Shopping for a new Land Rover LR3?
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Choose One of the Styles Below
|SE 4WD 4dr||Gas V8, 4.4L||Four Wheel Drive||$ 44,158||$ 48,525|
|HSE 4WD 4dr||Gas V8, 4.4L||Four Wheel Drive||$ 49,163||$ 54,025|
To assemble this comprehensive review of the 2008 Land Rover LR3, the car experts at TheCarConnection.com looked to several of the most respected review sources. Then TheCarConnection’s editors brought their own firsthand driving experience to bring you an especially insightful review.
The 2008 Land Rover LR3, the mid-price, mid-size luxury sport-utility vehicle from the British brand, borrows key styling cues from its larger showroom companion, the Range Rover. It returns in 2008 with some interior trim adjustments and a two-model lineup.
Both 2008 Land Rover LR3 models are now powered by a 300-horsepower, 4.4-liter V-8 and exhibit gutsy acceleration with the requisite six-speed automatic transmission. Both the sport-themed SE and the luxury-oriented HSE also have a central-locking differential that engages when conditions warrant maximum grip.
A four-corner independent height-adjustable air suspension and Land Rover's exclusive Terrain Response system help bring impressive off-road ability to the 2008 Land Rover LR3 without sacrificing on-road handling. The system has separate modes, commanding the behavior of an armory of electronics, for several different driving conditions, such as "mud and ruts" or "sand and dunes."
The LR3 isn't as responsive on the road as carlike crossovers, but it maintains impressive composure in tight corners and on rough road surfaces better than most truck-based SUVs, thanks to an independent double-wishbone suspension with height-adjustable rear air springs and the electronic aids. Those who plan to use the 2008 Land Rover LR3 for daily driving might be interested to know that it carries low fuel economy ratings of 12 mpg city, 17 mpg highway.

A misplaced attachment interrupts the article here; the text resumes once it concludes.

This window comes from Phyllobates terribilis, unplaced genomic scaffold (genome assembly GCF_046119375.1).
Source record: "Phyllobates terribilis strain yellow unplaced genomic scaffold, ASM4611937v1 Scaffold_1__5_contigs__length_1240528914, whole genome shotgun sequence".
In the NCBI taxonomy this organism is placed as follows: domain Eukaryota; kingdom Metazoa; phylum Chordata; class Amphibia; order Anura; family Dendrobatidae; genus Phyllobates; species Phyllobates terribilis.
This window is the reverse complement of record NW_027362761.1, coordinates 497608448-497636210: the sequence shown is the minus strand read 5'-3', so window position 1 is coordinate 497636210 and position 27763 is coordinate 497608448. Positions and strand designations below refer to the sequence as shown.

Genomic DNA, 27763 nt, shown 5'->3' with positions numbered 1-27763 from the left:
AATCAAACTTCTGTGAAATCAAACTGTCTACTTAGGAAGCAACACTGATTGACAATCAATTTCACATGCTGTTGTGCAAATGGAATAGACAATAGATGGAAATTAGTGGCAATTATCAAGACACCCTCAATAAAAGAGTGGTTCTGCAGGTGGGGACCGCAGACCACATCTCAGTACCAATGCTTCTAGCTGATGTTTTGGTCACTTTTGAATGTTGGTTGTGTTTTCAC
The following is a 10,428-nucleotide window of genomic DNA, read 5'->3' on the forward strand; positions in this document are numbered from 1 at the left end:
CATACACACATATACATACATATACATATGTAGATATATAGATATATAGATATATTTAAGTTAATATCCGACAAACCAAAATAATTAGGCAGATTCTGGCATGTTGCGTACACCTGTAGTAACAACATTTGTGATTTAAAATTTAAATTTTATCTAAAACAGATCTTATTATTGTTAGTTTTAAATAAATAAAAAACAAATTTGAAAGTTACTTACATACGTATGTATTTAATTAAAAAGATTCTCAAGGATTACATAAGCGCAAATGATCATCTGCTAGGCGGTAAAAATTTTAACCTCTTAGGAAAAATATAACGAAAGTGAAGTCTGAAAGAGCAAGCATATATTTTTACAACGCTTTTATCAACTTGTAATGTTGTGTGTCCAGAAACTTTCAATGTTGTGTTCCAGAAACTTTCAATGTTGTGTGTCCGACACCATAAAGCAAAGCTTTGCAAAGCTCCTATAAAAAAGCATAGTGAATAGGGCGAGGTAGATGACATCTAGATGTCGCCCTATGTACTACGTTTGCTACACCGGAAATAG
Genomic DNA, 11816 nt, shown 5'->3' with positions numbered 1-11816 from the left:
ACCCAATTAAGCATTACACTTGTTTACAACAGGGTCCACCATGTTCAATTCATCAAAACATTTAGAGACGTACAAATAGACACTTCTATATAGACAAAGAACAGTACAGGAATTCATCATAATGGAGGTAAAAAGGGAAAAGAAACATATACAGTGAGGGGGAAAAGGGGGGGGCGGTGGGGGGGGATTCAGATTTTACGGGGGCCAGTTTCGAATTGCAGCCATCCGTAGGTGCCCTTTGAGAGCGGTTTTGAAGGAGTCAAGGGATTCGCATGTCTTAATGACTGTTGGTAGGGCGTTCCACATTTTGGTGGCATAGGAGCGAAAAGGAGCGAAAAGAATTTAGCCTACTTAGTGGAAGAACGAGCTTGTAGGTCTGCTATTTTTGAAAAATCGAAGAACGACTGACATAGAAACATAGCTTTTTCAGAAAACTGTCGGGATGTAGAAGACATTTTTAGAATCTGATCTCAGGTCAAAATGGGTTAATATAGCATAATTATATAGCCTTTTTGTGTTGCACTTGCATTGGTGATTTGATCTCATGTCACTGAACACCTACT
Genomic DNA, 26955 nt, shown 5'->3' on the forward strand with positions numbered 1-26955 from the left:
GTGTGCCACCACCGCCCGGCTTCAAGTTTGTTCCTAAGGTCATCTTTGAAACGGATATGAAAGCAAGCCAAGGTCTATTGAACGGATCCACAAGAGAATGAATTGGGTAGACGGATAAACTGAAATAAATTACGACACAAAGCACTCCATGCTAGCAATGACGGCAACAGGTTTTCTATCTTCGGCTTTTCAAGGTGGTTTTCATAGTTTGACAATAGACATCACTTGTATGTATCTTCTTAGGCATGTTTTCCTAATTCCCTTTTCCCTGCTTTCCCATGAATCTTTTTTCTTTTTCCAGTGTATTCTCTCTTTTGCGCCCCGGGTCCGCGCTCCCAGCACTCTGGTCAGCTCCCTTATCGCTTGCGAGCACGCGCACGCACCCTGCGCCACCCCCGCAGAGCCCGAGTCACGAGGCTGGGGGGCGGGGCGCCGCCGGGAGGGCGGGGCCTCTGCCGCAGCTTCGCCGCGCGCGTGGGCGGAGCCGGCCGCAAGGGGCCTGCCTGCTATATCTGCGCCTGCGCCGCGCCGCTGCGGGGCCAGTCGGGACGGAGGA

If the LR3's upright, safari-chic look isn't enough, its interior styling also ranks among the most distinctive in any SUV, and after being on sale for three years, it still looks fresh relative to much of the competition--even though there are a lot of hard, dark-hued plastics. The seating position in the 2008 Land Rover LR3 is very high and upright in front, and taller folks may find the instrument panel controls seem low in the peripheral vision and difficult to make out among many nearly identical buttons. There's plenty of space in the second row of seating, and the "pedestal" third row, which tucks away nicely when not in use, has an elevated roof for more headroom and can fit adults. But it's very difficult to access.
Standard equipment on the "base" SE model is vast, including rear parking distance control, dual-zone climate control, and a nine-speaker Harman Kardon sound system. The 2008 Land Rover LR3 HSE adds bi-xenon headlamps, power heated mirrors, a navigation system with off-road features, front park-distance control, Bluetooth connectivity, and magnificent 550-watt premium surround sound. Options include Sirius Satellite Radio, adaptive front lighting, and a cooler box.
For 2008, the front passenger seat adopts eight-way power adjustments, while the 2008 Land Rover LR3 HSE also picks up a power-adjustable steering column with a memory function. The HSE also has new walnut trim on its center console, with black lacquer trim available at no charge. Lastly, the premium leather gets new stitching and an additional pocket on the driver seat.
Front side airbags are standard on the 2008 Land Rover LR3, along with side curtain bags covering first- and second-row occupants. Anti-lock brakes are also standard and include an all-terrain mode. The LR3 has not been crash-tested by either of the U.S. programs.
Another cause for concern for some is that Consumer Reports has flagged the 2008 Land Rover LR3 for poor reliability.
- Array of electronics makes this tipsy-looking vehicle quite agile
- Serious, rock-clambering off-road ability when you need it
- Excellent front seats
- Attractively designed instrument panel
- Well-designed interior space for seven
- Dismal fuel economy
- Cushy handling isn’t good for curvy roads
- Center-stack controls can be hard to make out
- High cargo-loading height and difficult third-row access
- Spotty reliability